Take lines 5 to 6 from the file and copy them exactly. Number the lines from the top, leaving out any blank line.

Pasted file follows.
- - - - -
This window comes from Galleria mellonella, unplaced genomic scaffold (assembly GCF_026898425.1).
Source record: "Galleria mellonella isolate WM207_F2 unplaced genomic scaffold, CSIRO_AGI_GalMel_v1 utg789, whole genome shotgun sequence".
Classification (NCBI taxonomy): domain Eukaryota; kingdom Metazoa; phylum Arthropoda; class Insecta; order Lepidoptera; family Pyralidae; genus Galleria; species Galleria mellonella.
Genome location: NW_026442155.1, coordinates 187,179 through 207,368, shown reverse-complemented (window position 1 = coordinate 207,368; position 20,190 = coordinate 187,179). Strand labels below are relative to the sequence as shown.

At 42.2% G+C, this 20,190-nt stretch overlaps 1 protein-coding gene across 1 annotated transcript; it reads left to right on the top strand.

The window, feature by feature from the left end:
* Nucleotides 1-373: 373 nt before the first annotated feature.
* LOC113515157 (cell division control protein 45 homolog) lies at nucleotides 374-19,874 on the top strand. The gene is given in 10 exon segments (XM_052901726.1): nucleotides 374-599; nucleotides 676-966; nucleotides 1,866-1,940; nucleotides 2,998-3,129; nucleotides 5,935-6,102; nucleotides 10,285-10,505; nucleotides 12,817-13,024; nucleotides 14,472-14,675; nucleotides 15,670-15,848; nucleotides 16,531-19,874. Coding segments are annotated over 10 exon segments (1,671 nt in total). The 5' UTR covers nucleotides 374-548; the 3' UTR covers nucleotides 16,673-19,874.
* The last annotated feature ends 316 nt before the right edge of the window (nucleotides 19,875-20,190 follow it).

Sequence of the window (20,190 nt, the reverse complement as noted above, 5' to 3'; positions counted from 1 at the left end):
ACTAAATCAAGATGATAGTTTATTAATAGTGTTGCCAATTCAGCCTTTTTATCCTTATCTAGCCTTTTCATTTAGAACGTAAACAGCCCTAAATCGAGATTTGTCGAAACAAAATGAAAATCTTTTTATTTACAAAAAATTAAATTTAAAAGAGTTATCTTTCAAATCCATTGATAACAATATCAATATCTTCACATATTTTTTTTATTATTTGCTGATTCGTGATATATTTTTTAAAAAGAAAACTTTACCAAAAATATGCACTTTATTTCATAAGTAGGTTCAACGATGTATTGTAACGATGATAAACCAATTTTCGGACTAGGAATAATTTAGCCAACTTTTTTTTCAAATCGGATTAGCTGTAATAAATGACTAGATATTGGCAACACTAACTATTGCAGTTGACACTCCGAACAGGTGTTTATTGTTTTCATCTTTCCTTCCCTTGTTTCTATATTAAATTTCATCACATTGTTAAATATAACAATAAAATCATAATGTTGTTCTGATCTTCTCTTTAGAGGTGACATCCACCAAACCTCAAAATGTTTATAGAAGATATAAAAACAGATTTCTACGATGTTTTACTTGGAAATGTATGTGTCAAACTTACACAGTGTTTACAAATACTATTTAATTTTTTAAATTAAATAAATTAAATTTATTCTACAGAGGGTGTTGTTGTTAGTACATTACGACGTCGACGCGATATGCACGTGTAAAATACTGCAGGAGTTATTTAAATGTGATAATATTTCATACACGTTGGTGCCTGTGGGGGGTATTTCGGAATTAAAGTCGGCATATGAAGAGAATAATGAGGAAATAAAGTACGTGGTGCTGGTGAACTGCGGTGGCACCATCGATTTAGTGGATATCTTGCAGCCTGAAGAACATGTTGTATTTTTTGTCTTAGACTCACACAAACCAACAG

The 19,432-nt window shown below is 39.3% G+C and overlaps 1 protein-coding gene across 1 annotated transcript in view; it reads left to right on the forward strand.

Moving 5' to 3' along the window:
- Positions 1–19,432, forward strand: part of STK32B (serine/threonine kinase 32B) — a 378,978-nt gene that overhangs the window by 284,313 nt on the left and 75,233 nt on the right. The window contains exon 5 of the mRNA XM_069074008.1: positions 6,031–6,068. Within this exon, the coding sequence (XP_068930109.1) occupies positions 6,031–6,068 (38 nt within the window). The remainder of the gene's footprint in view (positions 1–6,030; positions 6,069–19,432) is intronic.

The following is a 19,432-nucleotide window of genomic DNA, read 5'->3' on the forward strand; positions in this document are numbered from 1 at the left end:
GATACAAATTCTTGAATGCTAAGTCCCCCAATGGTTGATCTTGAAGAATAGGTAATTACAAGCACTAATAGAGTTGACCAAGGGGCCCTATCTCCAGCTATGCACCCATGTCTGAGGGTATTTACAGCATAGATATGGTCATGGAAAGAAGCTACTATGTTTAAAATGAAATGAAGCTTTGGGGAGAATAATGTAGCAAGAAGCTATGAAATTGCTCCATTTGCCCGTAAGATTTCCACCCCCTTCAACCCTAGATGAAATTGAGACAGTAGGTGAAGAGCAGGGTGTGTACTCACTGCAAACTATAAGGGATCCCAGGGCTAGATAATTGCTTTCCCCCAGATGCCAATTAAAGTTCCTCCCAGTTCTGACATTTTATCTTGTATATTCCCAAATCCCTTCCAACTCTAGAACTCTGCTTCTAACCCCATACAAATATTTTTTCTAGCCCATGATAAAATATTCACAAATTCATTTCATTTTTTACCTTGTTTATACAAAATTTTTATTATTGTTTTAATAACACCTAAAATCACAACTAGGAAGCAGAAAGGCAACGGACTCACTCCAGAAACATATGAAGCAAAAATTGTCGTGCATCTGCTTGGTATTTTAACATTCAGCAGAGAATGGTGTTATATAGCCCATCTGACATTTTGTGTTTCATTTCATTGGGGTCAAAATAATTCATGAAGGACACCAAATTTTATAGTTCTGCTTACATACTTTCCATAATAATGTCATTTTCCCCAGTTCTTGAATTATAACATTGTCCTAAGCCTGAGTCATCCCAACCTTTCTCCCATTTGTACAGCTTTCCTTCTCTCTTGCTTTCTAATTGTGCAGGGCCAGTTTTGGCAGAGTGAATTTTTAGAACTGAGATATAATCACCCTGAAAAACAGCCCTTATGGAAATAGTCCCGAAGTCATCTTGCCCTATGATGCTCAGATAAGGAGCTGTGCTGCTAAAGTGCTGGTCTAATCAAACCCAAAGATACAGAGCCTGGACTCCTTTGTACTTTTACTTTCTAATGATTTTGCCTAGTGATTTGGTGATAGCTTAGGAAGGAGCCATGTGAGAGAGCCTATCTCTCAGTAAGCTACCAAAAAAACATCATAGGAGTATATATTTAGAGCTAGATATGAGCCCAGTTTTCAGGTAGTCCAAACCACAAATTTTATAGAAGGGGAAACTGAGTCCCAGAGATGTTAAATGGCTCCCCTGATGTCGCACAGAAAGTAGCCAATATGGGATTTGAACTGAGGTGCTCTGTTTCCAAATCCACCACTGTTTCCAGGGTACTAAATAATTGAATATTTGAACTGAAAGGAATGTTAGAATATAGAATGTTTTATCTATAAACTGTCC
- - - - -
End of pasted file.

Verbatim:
At 42.2% G+C, this 20,190-nt stretch overlaps 1 protein-coding gene across 1 annotated transcript; it reads left to right on the top strand.

The window, feature by feature from the left end: